Human rights and U.S. foreign policy, the first decade : 1973-1983
The government of the United States, uniquely among major nations, is committed through historical tradition, Congressional legislation and Presidential pronouncement to the defense of international human rights.
This policy—pursued fitfully, uncertainly and on occasion even disparaged—exemplifies a set of principles enunciated originally by the Founding Fathers. Traditionally, the pattern for American foreign policy initiatives has been set by the Presidency, and implemented by the Department of State after Congressional deliberation.
Significantly, however, it was the force of legislative directives that provided the essential stimulus to establish human rights objectives as an explicit factor in this country’s relationships with other nations. The application of this policy has provoked recurrent and still inconclusive public discussion on the essential nature, purposes and modalities of American foreign relations.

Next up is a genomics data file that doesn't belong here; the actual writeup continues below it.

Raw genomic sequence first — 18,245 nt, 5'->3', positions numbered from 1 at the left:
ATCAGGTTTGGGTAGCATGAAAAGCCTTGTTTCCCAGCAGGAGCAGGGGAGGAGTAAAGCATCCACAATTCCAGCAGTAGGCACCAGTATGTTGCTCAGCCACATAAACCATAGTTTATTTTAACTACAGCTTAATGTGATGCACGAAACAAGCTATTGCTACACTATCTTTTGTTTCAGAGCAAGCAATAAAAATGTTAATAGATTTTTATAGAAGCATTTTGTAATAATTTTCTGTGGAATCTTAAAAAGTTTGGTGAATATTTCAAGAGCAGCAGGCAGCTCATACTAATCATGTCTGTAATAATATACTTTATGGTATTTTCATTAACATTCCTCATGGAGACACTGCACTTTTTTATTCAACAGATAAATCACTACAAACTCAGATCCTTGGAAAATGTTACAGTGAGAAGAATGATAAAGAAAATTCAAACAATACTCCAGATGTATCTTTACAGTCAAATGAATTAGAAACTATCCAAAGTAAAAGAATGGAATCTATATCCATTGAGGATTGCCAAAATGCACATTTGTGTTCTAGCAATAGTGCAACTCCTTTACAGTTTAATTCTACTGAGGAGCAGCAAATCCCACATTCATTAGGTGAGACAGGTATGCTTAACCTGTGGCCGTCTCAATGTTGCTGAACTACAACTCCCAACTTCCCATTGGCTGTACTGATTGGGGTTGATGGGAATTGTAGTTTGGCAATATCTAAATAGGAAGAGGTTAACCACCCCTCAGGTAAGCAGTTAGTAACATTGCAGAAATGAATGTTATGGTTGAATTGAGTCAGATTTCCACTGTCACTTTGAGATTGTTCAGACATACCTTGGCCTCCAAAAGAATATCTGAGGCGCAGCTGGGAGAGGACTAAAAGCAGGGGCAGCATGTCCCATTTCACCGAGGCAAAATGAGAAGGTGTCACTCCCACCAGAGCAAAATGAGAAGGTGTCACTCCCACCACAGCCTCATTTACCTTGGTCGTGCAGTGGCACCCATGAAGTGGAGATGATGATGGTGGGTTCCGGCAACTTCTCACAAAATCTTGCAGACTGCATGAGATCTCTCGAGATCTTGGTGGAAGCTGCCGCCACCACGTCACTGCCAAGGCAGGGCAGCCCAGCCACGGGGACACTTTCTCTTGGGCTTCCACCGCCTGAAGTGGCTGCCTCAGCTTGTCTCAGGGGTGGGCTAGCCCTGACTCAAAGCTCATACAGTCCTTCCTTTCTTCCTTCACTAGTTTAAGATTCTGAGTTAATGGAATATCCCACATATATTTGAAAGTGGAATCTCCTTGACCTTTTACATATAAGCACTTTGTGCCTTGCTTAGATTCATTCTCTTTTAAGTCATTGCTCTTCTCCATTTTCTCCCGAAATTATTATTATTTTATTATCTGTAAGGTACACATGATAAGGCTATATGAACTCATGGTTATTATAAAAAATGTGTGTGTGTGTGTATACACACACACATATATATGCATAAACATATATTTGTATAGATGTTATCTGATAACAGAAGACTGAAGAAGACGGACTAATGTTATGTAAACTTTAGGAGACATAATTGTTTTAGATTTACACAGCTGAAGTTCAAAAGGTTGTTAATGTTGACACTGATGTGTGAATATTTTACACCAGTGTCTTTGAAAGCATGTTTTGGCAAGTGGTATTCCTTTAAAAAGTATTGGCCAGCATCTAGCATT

This report was published by the American Association for the ICJ. It was written by David Heaps, after consultation with members of the Association’s Board of Directors and the Secretary-General of the ICJ.
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